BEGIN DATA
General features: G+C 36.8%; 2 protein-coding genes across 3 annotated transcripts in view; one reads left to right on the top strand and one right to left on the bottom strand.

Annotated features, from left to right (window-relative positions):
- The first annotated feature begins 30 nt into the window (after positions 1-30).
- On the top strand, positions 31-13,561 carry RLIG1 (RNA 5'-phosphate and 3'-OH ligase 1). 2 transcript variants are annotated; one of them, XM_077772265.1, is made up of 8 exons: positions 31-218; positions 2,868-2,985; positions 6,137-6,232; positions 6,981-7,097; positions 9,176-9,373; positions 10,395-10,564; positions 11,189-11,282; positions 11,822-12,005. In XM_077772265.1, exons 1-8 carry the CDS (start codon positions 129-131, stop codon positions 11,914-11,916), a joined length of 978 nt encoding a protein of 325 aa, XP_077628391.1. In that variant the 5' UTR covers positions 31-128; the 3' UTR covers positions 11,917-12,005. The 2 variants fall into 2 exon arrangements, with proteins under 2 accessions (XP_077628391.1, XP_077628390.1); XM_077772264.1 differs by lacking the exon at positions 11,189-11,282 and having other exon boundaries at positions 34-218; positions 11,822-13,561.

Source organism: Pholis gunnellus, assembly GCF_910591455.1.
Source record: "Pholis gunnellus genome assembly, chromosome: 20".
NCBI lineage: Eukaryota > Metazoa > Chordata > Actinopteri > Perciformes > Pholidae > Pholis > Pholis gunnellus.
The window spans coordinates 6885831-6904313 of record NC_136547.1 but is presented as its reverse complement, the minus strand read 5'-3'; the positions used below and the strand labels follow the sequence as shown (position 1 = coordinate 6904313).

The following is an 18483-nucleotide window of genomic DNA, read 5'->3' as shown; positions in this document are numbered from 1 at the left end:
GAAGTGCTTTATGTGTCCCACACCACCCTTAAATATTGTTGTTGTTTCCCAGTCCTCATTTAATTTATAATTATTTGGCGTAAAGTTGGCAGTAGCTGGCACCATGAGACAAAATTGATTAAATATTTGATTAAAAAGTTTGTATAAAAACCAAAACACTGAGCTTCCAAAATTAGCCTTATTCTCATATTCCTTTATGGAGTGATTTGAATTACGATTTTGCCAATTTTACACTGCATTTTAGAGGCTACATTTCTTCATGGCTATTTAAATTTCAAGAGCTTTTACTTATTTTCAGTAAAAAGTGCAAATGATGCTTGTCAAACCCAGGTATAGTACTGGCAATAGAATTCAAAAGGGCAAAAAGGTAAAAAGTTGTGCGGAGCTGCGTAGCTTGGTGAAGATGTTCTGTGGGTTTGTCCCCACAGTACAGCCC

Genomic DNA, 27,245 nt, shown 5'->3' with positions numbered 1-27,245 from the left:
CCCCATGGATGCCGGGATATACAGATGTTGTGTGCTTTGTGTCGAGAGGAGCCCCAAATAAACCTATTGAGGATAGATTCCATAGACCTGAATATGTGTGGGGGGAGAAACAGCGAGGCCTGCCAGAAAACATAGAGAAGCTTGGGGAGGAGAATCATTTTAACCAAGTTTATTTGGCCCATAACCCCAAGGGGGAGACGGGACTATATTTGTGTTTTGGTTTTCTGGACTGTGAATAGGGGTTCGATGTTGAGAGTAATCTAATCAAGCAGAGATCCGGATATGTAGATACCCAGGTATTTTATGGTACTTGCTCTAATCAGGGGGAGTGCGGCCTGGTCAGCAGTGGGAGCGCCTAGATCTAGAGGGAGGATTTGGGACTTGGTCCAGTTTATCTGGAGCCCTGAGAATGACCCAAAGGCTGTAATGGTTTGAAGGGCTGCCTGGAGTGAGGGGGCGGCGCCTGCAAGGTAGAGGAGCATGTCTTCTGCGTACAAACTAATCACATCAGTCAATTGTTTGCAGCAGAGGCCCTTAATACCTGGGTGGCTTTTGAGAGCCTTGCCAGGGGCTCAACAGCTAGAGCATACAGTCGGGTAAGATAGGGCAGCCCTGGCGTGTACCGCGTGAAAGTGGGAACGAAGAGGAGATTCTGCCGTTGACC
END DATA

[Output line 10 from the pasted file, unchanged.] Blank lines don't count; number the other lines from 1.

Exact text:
GAAGTGCTTTATGTGTCCCACACCACCCTTAAATATTGTTGTTGTTTCCCAGTCCTCATTTAATTTATAATTATTTGGCGTAAAGTTGGCAGTAGCTGGCACCATGAGACAAAATTGATTAAATATTTGATTAAAAAGTTTGTATAAAAACCAAAACACTGAGCTTCCAAAATTAGCCTTATTCTCATATTCCTTTATGGAGTGATTTGAATTACGATTTTGCCAATTTTACACTGCATTTTAGAGGCTACATTTCTTCATGGCTATTTAAATTTCAAGAGCTTTTACTTATTTTCAGTAAAAAGTGCAAATGATGCTTGTCAAACCCAGGTATAGTACTGGCAATAGAATTCAAAAGGGCAAAAAGGTAAAAAGTTGTGCGGAGCTGCGTAGCTTGGTGAAGATGTTCTGTGGGTTTGTCCCCACAGTACAGCCC